Updated: Apr 21, 2022
APRA AMCOS launched the songwriting masterclass series The Regional Sessions this month. Filled with workshops, networking, panels and performances - we sent Yasmin (Syfah), our resident artist/blogger, to check out the Wollongong session.
On a crisp June day, a gaggle of artists, some clutching guitars, others plumed in vivid colours, flocked south to the sunshine-bathed campus of TAFE Wollongong. This was the setting of one of the Regional Sessions, a series of day-long workshops hosted by APRA AMCOS, targeted at emerging and mid-career artists.
We showed up to the auditorium and were immediately given large plastic name badges, breakfast boxes and tea, before sitting down and quickly getting into conversation with the excited delegates around us. I had a feeling it would be the start of a brilliant day.
The Wollongong leg of the Regional Sessions tour was kicked off with a keynote interview with Jim Moginie of the globally acclaimed rock band Midnight Oil. Onstage sporting his trademark hat, he reminded us that “there’s no rule to songwriting” and to never sign ownership of your music completely away (“only lease it for a few years”).
After a satisfying tea break, a panel session followed, including Zach Stephenson of Hockey Dad, Tim Rogers of You Am I and Johnny Took of DMA’s. They were all fantastic, and in particular, singer-songwriter Emma Swift stood out to me when she challenged the high volume, constant productivity culture, maintaining that it’s okay to take it slow and take your time on your art.
We then breaked for lunch during which I sat down in the sun with several new friends; I found it refreshing to meet so many artists just as passionate about music as I am, if not more.
In the afternoon the delegates broke up into small workshops of six or seven led by an established artist or arts educator. My first session was with DMA’s band member Johnny Took who walked us through how the band created their hit ballad ‘Silver’ (it took years for all its parts to come together) and how he experiments with samples and sounds to keep his interest in songwriting perpetually fresh. My next session was with Youth Group lead singer and music professor Toby Martin who magically managed to get eight of us to write a song together, a result that some of the workshop attendees and I agreed was a particularly rewarding part of the day.
It was coming around to nearly 5pm, but the day wasn’t over yet.
We migrated from TAFE and across the road to the University of Wollongong Unibar, where it was an open bar and canapes all around (yes, APRA AMCOS outdid themselves with this fancy addition to an already epic day).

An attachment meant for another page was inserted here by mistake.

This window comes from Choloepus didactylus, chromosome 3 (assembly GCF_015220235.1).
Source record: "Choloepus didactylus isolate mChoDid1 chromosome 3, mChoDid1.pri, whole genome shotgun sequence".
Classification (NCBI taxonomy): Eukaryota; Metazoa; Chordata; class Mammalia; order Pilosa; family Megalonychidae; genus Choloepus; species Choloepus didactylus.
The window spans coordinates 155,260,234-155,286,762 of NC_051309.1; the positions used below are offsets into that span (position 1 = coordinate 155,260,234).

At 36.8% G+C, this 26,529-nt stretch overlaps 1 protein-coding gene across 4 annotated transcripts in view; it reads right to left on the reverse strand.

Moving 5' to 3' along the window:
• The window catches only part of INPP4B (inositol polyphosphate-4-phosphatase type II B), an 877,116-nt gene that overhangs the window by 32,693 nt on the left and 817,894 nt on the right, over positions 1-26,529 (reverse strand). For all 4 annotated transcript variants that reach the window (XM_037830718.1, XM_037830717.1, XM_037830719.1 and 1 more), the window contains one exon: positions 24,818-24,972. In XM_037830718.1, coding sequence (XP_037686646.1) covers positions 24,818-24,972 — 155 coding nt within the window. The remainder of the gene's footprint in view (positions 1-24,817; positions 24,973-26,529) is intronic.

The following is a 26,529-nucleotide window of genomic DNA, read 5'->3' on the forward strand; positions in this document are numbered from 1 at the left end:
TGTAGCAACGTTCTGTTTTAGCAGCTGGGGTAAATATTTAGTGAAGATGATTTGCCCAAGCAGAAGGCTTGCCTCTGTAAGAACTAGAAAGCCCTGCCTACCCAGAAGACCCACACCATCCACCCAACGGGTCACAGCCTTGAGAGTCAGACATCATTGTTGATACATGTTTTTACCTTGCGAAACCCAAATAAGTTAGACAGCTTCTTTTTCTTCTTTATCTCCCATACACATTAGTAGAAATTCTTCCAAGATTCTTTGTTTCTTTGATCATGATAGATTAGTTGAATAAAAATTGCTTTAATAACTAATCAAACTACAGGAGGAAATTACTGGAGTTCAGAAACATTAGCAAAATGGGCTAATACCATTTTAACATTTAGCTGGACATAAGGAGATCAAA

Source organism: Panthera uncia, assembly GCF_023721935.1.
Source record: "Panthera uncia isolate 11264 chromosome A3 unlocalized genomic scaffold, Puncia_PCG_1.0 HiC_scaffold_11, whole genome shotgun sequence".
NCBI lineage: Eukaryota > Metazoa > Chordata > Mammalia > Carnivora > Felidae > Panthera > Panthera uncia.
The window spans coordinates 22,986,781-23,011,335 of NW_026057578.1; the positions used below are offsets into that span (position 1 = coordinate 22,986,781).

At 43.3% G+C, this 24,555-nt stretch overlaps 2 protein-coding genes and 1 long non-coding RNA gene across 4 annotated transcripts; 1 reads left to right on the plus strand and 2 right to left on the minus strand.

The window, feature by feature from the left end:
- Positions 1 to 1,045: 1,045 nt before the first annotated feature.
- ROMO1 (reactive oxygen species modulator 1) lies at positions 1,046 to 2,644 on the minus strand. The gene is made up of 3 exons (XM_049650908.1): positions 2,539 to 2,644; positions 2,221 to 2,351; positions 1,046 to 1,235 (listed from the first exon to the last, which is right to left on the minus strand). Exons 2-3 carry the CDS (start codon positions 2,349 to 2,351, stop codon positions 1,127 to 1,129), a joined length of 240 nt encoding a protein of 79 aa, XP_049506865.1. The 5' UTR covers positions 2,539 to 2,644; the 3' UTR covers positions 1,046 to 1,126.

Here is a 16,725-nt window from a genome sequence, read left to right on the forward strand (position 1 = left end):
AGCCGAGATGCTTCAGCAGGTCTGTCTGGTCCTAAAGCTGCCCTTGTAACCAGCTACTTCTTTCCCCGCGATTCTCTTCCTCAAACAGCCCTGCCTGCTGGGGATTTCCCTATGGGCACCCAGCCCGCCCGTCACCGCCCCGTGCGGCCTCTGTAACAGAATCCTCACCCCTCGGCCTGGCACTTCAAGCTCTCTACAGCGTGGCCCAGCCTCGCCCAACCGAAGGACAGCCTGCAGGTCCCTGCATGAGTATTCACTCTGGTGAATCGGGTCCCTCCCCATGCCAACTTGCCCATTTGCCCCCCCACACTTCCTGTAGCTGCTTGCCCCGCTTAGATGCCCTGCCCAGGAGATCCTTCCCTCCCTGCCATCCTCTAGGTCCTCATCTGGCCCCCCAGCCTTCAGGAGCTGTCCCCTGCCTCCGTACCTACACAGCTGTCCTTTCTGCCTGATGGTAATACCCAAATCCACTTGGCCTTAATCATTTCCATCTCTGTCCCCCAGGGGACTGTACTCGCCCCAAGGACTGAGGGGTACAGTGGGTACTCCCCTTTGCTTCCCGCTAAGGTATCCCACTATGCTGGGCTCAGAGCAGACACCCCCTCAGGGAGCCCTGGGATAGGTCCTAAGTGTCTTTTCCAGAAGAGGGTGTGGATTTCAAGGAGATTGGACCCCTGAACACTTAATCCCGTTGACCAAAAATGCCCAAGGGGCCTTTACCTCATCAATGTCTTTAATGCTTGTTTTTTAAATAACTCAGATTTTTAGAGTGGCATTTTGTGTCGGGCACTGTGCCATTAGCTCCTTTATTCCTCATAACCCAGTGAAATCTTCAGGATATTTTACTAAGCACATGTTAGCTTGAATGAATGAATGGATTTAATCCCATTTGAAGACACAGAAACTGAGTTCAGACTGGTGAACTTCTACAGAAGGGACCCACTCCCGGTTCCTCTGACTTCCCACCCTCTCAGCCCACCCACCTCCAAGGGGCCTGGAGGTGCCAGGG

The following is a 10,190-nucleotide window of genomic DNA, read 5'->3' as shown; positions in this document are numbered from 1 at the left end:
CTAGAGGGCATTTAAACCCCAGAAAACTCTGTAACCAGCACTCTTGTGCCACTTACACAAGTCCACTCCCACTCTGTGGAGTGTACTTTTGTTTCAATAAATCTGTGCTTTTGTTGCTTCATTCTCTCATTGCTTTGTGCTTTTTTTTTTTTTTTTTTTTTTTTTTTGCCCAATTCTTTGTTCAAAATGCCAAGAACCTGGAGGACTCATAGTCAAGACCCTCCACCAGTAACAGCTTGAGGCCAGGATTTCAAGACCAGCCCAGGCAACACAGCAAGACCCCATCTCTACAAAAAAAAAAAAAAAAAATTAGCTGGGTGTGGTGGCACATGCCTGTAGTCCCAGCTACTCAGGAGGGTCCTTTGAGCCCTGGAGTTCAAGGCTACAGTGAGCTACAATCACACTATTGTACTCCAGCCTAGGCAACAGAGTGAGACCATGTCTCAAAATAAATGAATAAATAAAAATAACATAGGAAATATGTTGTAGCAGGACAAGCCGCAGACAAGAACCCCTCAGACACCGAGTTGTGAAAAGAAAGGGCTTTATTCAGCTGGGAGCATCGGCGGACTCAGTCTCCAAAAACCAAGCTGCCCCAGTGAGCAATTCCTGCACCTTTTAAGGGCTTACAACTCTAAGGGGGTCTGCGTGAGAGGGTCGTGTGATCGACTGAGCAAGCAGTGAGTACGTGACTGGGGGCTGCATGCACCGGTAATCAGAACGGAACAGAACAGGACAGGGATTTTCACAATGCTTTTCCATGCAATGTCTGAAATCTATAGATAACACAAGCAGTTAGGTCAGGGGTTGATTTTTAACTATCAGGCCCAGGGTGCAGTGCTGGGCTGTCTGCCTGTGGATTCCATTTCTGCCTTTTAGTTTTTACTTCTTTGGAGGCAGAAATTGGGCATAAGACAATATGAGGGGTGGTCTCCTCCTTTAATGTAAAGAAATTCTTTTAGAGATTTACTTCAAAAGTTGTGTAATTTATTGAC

And if you think it couldn’t get any better, think again - as is fitting for a day of getting educated in songwriting, we were treated to watching three talented artists showcase their own songwriting onstage.
First up was Kay Proudlove, an indie-folk artist and Illawarra resident. She immediately had me hooked with her quick-witted ‘May the Fourth’, a punch-line, pun riddled tune which had us in laughs. If there’s anything I like it’s comedy and music put together, but Kay took it a step further because there’s something poignant about her melodies.
Multi-instrumentalist Chelsea Warner showed up with a loop station, suave beats and airy R&B vocals, performing originals like ‘How Come You Don’t Pick Up Your Phone’ effortlessly. This second year music student is already signed to Warner Music, hinting at Chelsea’s promising path ahead.
Last but definitely not least was indie rocker Imogen Clark who showed up in a flamboyant suit but the real pull about Imogen centres on her rich lyrics and powerful vocals. One of her songs, ‘Bastards’, the titular track of her latest EP, focuses on the often unhealthy culture of misogyny and the “boys club” prevalent in the music (which we are seeing, hopefully, a shift in with changes such as Sony Music Australia’s latest leadership restructure). Imogen won me over with her thoughtful song topics and steely spirit.
We came away from the APRA AMCOS Regional Session with fresh minds, filled with ideas, inspiration and the plethora of new faces we’d met. Someone I’d met that day told me the session had inspired him to take songwriting more seriously - already, we’ve been arranging a time to write together. That’s how valuable a day like this can be. In the challenging climate musicians are in at the moment, we need opportunities to bring the arts community together more than ever.
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